obviously I don't know you or this situation, but seems a bit naive all the way around. Naive from the company stand point and possibly naive from seeking our input where if you are a true professional having this figured out already. Not being snarky here, kind of like the surgeon saying "where is that tool with the sharp edge" Since you have asked my advice, here it is https://www.youtube.com/watch?v=1-mOKMq19zU

August 11, 2017 at 3:33PM

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By calling me naive, you are infering that my question is stupid, un-necessary or unworthy.

na·ive
(of a person or action) showing a lack of experience, wisdom, or judgment.

Whats a lack of wisdom? Stupidity. We could use other words but stupidity will suffice.

The true professionals provided answers. You don't even know the definition of your own words. Think before you troll Lofar.

Aaron Michael Smith

August 12, 2017 at 12:26PM

There is no such thing as a stupid question, only stupid answers. It's obvious you do not know the answer, therefore the only naive one here is you.

"Obviously I don't know you or this situation" well, I just laid out the situation for you. Reading comprehension is important when you want to troll on the internet. Thankfully there are professionals like Josh and Afif who know what they are talking about.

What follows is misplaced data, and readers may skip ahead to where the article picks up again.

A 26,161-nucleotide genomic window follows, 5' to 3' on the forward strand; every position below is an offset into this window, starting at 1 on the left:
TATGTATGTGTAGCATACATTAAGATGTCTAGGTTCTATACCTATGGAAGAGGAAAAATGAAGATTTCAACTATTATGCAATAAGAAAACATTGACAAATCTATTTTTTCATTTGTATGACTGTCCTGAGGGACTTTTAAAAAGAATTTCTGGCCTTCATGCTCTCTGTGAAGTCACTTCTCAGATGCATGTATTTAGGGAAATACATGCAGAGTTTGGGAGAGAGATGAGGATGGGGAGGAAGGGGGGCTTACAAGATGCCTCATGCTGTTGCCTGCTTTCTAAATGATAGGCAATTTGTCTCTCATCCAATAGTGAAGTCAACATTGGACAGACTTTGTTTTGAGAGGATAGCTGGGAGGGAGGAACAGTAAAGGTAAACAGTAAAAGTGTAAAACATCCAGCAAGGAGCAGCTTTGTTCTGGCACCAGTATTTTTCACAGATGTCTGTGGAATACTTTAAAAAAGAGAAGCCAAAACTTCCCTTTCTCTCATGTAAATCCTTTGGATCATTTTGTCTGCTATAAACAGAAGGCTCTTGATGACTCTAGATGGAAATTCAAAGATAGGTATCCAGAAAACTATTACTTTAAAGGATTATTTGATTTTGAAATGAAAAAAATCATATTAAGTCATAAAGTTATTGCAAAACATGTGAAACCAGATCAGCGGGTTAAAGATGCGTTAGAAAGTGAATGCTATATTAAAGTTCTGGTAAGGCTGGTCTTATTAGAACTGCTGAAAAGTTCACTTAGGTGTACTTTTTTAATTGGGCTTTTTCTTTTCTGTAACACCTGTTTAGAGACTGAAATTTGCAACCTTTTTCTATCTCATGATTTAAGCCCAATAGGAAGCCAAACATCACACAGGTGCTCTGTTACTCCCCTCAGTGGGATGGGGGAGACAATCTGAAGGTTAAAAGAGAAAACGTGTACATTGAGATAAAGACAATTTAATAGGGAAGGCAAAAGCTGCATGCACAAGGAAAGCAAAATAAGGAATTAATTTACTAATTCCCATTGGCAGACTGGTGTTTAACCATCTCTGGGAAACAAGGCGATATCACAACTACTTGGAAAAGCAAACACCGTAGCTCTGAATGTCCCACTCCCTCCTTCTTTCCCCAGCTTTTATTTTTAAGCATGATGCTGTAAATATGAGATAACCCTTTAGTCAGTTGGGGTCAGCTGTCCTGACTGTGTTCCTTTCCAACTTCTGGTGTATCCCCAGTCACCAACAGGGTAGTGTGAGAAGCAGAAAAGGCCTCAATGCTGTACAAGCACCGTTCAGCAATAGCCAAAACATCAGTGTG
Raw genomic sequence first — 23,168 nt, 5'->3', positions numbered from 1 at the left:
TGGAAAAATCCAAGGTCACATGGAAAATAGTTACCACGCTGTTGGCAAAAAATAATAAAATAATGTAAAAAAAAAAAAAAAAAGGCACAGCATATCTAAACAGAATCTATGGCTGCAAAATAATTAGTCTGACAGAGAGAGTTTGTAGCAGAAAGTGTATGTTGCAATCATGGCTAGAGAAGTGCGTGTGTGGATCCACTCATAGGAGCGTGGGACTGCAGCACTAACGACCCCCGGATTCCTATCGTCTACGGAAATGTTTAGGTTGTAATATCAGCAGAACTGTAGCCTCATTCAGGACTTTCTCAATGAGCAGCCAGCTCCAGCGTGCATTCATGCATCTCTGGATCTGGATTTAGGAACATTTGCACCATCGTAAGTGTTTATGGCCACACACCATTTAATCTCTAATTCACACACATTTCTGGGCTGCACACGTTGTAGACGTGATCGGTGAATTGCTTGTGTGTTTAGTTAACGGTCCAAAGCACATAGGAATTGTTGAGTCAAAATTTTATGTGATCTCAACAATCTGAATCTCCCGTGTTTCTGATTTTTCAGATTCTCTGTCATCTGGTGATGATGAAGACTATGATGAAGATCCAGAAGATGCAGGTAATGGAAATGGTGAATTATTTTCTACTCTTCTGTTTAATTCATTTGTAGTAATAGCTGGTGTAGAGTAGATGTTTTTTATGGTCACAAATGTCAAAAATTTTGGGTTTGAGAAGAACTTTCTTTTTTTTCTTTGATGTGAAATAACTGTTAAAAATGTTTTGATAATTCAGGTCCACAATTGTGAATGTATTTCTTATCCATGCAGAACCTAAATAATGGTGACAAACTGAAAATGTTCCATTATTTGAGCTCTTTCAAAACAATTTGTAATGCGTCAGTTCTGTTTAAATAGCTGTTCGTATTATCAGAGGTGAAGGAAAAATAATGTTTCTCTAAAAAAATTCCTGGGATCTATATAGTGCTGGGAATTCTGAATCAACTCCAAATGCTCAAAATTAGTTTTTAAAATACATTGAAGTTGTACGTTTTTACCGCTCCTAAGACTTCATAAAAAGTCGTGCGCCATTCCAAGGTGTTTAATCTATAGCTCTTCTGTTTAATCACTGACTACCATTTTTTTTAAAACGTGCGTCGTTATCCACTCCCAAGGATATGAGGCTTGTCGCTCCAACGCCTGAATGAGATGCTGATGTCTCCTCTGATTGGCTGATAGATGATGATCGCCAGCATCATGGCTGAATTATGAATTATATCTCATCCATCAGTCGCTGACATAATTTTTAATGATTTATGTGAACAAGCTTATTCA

Ever herd of byoc? Employers will try to get out of expenses if they can.

August 11, 2017 at 8:21PM, Edited August 11, 8:22PM

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Stupid and naive are not the same thing, Naive is not knowing the difference. Your own words reveal the answer.

Lofar Fopah

August 12, 2017 at 10:46AM

By the way, no way you should be using your own gear if its a full time job, unless you're renting it to them every time you touch it. If they don't want to spend the money to buy the gear, they'll have to rent it one way or another. If they can't accept that, they don't get it or aren't committed....run=)

August 11, 2017 at 8:40PM, Edited August 11, 8:40PM

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Josh.R
Motion Designer/Predator
970

Thank you Josh! I appreciate it! That's what I was thinking but being a freelancer I wasn't sure about common practice for employment.

August 12, 2017 at 12:29PM